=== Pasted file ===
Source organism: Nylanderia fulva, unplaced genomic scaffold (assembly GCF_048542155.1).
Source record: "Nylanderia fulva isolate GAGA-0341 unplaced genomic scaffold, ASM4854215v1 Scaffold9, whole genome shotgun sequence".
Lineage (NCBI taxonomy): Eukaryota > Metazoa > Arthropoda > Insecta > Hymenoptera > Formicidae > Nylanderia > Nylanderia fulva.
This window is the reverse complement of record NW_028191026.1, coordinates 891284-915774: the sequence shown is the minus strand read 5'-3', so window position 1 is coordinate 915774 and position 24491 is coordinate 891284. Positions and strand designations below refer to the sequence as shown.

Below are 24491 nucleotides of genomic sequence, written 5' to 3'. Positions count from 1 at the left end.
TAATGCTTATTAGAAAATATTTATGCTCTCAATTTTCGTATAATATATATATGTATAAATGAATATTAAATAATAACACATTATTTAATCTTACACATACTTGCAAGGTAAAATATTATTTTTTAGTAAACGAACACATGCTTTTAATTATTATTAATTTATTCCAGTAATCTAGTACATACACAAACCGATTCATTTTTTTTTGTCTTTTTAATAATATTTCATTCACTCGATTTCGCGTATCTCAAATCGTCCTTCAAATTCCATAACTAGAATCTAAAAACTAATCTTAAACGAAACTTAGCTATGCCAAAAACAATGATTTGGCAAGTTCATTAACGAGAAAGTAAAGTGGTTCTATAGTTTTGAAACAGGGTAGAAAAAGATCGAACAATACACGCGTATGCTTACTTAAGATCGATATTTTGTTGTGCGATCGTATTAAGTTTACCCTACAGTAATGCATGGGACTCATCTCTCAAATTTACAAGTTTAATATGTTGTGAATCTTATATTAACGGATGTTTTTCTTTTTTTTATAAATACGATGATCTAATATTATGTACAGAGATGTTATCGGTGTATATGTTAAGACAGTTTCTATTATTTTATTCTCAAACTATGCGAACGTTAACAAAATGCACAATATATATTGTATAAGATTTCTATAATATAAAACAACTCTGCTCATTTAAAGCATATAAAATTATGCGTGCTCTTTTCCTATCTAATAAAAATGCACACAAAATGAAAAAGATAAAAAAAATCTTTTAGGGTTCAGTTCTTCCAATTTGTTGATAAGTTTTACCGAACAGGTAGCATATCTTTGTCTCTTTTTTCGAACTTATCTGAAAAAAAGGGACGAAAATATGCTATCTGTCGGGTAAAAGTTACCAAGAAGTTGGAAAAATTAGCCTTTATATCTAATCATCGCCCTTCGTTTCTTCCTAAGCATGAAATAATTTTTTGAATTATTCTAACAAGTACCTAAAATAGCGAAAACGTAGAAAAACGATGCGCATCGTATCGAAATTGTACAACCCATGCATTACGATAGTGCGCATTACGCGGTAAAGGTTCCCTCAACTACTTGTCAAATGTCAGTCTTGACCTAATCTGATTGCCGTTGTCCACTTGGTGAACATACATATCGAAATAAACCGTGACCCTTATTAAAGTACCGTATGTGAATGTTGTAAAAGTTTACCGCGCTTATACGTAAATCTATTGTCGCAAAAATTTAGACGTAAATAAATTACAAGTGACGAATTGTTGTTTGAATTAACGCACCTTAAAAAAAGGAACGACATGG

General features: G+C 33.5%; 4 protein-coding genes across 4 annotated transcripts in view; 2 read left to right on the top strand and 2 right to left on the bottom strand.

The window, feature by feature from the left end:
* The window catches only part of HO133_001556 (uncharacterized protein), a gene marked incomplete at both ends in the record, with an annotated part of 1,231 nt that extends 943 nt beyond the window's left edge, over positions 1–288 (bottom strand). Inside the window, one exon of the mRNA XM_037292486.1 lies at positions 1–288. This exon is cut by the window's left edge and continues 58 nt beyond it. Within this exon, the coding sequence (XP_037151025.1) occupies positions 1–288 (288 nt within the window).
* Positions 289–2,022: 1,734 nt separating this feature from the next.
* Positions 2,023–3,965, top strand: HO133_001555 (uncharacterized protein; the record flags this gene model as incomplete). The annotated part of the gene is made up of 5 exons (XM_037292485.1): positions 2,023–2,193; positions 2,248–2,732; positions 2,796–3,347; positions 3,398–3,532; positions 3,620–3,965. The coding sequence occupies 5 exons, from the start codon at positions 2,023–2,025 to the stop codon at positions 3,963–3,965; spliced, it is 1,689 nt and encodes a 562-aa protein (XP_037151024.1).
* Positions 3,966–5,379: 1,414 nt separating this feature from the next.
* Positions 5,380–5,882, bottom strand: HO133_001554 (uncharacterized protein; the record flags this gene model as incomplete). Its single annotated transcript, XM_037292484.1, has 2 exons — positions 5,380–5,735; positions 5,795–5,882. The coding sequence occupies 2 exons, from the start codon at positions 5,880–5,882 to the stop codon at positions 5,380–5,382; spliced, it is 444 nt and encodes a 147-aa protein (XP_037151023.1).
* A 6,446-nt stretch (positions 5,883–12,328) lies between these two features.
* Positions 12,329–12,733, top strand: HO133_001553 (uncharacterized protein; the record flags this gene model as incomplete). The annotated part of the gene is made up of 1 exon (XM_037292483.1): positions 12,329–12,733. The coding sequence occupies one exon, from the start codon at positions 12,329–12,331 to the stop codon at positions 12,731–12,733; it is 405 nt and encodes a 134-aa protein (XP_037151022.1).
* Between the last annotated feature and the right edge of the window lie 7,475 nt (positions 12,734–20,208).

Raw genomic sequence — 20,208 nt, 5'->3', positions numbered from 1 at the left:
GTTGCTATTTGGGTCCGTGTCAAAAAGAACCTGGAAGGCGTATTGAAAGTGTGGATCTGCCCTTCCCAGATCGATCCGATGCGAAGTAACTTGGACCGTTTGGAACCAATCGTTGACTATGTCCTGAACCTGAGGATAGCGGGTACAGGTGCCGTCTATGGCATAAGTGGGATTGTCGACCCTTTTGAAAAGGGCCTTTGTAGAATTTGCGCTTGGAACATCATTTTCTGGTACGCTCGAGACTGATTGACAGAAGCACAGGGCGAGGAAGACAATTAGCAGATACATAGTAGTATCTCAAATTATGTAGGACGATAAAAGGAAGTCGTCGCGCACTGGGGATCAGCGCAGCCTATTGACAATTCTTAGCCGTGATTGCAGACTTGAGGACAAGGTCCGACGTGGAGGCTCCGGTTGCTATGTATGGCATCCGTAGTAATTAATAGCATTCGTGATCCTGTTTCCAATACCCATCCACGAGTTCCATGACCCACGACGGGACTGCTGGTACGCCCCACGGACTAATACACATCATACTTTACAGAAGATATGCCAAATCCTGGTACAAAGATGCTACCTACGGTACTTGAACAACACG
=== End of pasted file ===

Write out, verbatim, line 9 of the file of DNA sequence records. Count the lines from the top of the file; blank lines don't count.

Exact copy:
* The window catches only part of HO133_001556 (uncharacterized protein), a gene marked incomplete at both ends in the record, with an annotated part of 1,231 nt that extends 943 nt beyond the window's left edge, over positions 1–288 (bottom strand). Inside the window, one exon of the mRNA XM_037292486.1 lies at positions 1–288. This exon is cut by the window's left edge and continues 58 nt beyond it. Within this exon, the coding sequence (XP_037151025.1) occupies positions 1–288 (288 nt within the window).